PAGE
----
Data matching is the new gold for telecom operators

13 October 2015

Telecom operators find themselves in challenging waters in recent years, stiffed by competition from new market entrants and the impact of waning cash cows. For those that want to stay on top of their ball game change is key, with a transitioning to a data activator model one of the key strategic ways forward, suggest a new study by Atos Consulting.

Every year Atos Consulting, the consulting arm of IT services giant Atos, conducts research into the main trends and developments in the telecom, media and technology industry. This year’s edition, titled ‘Telecom operator: activate your gold’, looks in particular at the rise of data in the telecom space, and elaborates on how operators can tap into what is dubbed the industry’s new gold.

The research shows that the telecom sector is being faced with a wide range of simultaneous and high-impact changes, of which some are so disruptive they have the potential to reshape the fundaments of the industry. One of the key central trends is that of connectivity. Humanity, in particular in Western societies, has embraced internet and online devices (smartphones, tablets, etc) with an extraordinary speed, and as a result consumers are online virtually non-stop, regardless of what they are doing and where they are. According to the researchers, by 2018 the globe will see 25 billion connected objects, of which 4.5 billion are smartphones.

The three Revolutions in Information Representation

While the rise of connectivity brings with it several major challenges to operators, such as increasing stress on infrastructure, investments required in new technologies and changing consumer demand – topics which have dominated the media for a number of years now – the upside is that it too paves the way for an entire new market. This new economy, dubbed ‘the Economy of Data’, holds a mountain of value, which if monetised successfully, will bring forward a range of prosperous business models.

The mountain of added-value waiting to be capitalised sits, say the authors, mainly in the space between the consumer and provider. On the one hand consumers have needs which they are seeking to fulfil, and on the other hand there are providers anxious to provide the demanded products and/or services. For both parties the match between the two represents the value, and it is that role – the matchmaker, named ‘data activator’ by Atos Consulting – that is ideally placed to succeed in the new economy of data.

From a consumer perspective, two aspects stand at the heart of their value. Firstly, throughout the search process they want to be provided with relevant, ideally fully tailored, information. The matchmaker here plays a role in ensuring the seller base is aligned with consumer demands. The role of digital footprints is in this respect paramount – through their behaviour and decisions, connected consumers provide a mass of information on for instance preferences, personal interests and location. On the back of amalgamation and time, this creates a rich consumer profile, which should feed-in to the matching process to ensure maximum relevance. At the other end of the spectrum, a connected consumer is also open to receive information, such as for instance service messages, or tailored promotions.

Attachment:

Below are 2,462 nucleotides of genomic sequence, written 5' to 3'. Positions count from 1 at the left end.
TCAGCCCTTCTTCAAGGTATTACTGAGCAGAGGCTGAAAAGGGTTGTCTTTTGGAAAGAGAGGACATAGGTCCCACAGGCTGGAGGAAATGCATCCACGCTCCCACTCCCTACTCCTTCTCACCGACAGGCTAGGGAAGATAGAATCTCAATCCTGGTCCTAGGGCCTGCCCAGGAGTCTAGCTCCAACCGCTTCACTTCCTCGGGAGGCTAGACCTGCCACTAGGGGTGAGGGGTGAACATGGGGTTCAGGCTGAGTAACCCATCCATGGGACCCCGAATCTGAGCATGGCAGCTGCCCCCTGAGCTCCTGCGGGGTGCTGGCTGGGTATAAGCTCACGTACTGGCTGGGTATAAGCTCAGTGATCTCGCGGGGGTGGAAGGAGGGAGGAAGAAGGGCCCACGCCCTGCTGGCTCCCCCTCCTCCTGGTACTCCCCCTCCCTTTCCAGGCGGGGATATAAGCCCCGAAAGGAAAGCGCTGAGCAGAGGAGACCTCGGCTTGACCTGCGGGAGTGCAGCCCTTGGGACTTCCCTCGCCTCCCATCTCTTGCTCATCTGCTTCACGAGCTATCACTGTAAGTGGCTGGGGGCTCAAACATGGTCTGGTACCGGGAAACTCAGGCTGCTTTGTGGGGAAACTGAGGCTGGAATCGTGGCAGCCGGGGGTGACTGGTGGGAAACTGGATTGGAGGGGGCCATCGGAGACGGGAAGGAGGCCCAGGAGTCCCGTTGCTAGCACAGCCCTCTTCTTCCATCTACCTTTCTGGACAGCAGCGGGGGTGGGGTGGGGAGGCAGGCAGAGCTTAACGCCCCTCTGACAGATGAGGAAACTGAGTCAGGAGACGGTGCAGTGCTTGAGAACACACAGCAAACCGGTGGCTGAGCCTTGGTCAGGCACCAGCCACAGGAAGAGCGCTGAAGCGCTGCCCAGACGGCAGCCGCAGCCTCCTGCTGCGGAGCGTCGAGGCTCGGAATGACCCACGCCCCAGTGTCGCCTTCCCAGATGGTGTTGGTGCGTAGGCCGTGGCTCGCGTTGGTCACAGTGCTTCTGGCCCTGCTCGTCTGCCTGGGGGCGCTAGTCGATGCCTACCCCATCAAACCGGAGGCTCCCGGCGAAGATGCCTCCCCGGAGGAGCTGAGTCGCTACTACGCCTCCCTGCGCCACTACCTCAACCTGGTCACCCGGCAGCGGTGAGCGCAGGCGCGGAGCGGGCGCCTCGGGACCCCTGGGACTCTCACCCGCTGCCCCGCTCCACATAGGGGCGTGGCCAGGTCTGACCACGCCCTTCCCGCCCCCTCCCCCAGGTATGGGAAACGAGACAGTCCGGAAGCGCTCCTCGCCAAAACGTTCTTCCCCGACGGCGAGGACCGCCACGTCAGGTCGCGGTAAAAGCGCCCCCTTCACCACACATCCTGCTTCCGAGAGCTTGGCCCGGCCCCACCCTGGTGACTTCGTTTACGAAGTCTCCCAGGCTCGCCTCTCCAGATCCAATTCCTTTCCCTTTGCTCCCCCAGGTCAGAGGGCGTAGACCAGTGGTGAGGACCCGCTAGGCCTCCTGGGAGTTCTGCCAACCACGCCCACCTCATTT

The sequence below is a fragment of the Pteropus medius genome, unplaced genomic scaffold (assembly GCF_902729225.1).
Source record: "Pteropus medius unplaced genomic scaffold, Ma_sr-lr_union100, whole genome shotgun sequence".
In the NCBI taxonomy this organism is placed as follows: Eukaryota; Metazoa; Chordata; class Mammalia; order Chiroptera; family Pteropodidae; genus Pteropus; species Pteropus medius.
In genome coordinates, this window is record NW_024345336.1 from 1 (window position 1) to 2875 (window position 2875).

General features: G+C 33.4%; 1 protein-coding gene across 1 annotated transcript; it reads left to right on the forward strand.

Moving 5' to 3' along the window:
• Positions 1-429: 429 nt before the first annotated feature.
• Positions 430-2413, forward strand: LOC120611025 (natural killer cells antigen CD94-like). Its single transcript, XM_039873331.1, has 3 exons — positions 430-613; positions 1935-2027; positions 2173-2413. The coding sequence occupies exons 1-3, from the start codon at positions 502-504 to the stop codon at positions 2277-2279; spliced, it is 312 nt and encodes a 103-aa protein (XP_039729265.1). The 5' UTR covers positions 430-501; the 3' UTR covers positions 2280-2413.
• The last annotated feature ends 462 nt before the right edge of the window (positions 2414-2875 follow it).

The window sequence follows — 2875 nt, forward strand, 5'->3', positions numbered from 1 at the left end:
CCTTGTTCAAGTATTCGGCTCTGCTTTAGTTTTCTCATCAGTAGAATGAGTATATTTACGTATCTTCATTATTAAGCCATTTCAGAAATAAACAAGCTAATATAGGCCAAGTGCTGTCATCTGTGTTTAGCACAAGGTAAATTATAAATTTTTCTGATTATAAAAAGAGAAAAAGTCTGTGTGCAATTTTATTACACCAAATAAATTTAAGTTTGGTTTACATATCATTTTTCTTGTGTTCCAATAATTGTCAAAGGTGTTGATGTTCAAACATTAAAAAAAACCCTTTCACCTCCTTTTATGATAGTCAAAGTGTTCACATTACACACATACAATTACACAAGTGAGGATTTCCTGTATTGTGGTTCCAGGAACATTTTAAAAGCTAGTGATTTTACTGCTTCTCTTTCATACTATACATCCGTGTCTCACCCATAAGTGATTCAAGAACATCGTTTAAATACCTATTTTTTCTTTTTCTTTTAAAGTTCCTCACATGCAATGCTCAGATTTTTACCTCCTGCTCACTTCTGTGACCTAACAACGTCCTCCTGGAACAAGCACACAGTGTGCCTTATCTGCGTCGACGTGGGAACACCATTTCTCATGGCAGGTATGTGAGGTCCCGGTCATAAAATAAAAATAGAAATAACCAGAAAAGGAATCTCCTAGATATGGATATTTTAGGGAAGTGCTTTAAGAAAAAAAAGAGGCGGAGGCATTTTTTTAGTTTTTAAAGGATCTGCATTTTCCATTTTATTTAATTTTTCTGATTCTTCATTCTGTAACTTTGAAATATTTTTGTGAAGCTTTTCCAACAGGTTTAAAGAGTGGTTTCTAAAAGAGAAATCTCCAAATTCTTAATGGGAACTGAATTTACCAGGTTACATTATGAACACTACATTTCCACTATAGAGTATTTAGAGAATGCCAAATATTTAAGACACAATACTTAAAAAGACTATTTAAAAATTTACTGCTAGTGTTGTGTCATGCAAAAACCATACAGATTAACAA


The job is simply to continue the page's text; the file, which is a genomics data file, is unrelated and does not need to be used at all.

Consumer and Offerer

From a seller’s viewpoint, the value centres around two key dimensions: fit and conversion. Sellers want to reach their addressable market, and through the use of digital footprints they can target their approach to their bull’s-eye. With relevance for consumers on the rise, so too will the quality of conversion and client relationships, creating value across the value chain, from sales to after-service.

By merging these two worlds in the digital space, the data activator can unleash a massive potential which can bottom-line run into billions of euros. To illustrate the value: according to Compass Intelligence the value of a relatively complete consumer profile is now worth $55, with the price forecasted to rise further in coming years as improved Big Data techniques bolster the opportunities of data capture and analysis. Another benchmark, from Facebook, shows that the implicit value of a single user on its platform has grown from $10 a few years ago to more than $50 this year, as the social media giant has among others been able to enrich the footprint of Facebookers worldwide. “The new economy of data calls for a new matchmaker, to bring the connected consumer and the connected offerer together,” says Tom Konings, Principal at Atos Consulting and one of the authors of the report.

Value of a Consumer Profile

The opening space will naturally not remain unnoticed in the marketplace, with a range of companies positioning themselves. “Tech companies, telecom operators, governments, large social sites, and at a smaller scale in certain niches even independent platforms are behind the scenes preparing themselves for the role of data activator,” says Konings. A synopsis of the market forces however reveals that telecom operators are best equipped to end up on top, he says, building on their natural role in the chain, and the pole position they have in terms of access to personalised client data.